About 15-20 years ago, guys like Nasser El Sonbaty, Markus Ruhl, and Ronnie Coleman, dominated view counts. People from all over the world saw their freakish strength, dense muscle, and no holds barred approach to training. They couldn’t get enough. You had Ronnie squatting 800, pulling 800, and leg pressing 2,300 lbs like it was cake. This was a time when no one worried about fake weights and bodybuilders weren’t interested in being pretty boys. Today, many of the biggest stars have manicured hands, wear designer threads, and their hair looks like they’re headed for a casting call. Back then, though, you had guys like Branch Warren and JOJ training in the sweltering heat of Metroflex Gym in Arlington, TX. There was nothing sheik about that place. It was hot, it was hardcore, and people who went there, wanted to be jacked.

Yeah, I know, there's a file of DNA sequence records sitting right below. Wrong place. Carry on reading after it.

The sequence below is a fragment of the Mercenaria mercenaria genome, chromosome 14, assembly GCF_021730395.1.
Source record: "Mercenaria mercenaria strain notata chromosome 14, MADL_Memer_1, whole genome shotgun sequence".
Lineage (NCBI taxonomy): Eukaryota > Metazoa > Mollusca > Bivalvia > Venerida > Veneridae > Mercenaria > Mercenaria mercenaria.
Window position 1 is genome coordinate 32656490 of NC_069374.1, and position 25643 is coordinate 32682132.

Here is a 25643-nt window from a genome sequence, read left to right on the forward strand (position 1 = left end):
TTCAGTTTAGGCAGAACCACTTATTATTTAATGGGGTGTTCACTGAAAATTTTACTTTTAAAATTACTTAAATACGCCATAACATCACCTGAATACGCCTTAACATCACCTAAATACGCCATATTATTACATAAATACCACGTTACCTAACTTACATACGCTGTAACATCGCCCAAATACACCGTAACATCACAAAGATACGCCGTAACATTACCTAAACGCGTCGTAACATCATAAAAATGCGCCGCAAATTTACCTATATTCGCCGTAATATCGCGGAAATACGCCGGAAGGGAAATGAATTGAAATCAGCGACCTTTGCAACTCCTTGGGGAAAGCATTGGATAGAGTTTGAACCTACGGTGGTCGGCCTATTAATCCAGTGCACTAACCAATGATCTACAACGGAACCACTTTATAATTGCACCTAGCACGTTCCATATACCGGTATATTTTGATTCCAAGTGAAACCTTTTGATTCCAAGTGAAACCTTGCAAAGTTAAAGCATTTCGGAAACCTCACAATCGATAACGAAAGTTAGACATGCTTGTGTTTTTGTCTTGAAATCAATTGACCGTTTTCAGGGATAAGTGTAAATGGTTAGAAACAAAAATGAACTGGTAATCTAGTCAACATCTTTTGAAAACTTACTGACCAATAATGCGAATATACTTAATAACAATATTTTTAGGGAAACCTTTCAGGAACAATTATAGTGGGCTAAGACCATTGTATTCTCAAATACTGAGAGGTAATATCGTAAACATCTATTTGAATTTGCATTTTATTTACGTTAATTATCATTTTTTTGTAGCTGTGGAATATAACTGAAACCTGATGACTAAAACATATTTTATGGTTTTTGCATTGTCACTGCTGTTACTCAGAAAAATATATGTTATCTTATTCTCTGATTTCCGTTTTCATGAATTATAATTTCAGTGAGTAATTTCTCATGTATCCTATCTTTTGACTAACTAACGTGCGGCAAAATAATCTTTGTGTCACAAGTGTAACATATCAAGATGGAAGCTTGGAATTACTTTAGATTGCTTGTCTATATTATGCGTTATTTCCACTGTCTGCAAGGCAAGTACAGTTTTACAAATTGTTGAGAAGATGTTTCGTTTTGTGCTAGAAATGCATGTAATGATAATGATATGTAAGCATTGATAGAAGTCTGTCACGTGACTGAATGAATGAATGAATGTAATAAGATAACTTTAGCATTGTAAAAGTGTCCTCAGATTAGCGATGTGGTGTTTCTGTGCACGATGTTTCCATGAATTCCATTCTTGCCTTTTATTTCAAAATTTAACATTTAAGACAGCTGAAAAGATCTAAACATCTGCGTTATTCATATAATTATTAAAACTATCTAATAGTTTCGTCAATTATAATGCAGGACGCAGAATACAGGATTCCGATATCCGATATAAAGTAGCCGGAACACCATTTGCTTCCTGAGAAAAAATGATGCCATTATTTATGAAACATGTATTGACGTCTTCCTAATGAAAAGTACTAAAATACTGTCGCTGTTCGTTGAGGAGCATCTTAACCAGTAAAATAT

Over the next few years, other notables like Derek Anthony, Mike O’Hearn, and eventually Rich Piana, would emerge, also getting a lion’s share of the attention on social media, as well as video sharing sites, like YouTube. People were drawn to the muscle and the hardcore nature was, perhaps, the greatest motivation for them to rid themselves of poor eating choices, inactivity, and even depression. People saw these larger-than-life characters and they wanted to emulate them. Most would never get to this level, but that really wasn’t the point. It was the inspiration that was magic; it was the inspiration that got them to buy the magazines, buy the supplements, and at least try. But times have changed. While freaky guys will always get some attention, they no longer command the audiences they did, just 5-10 years ago.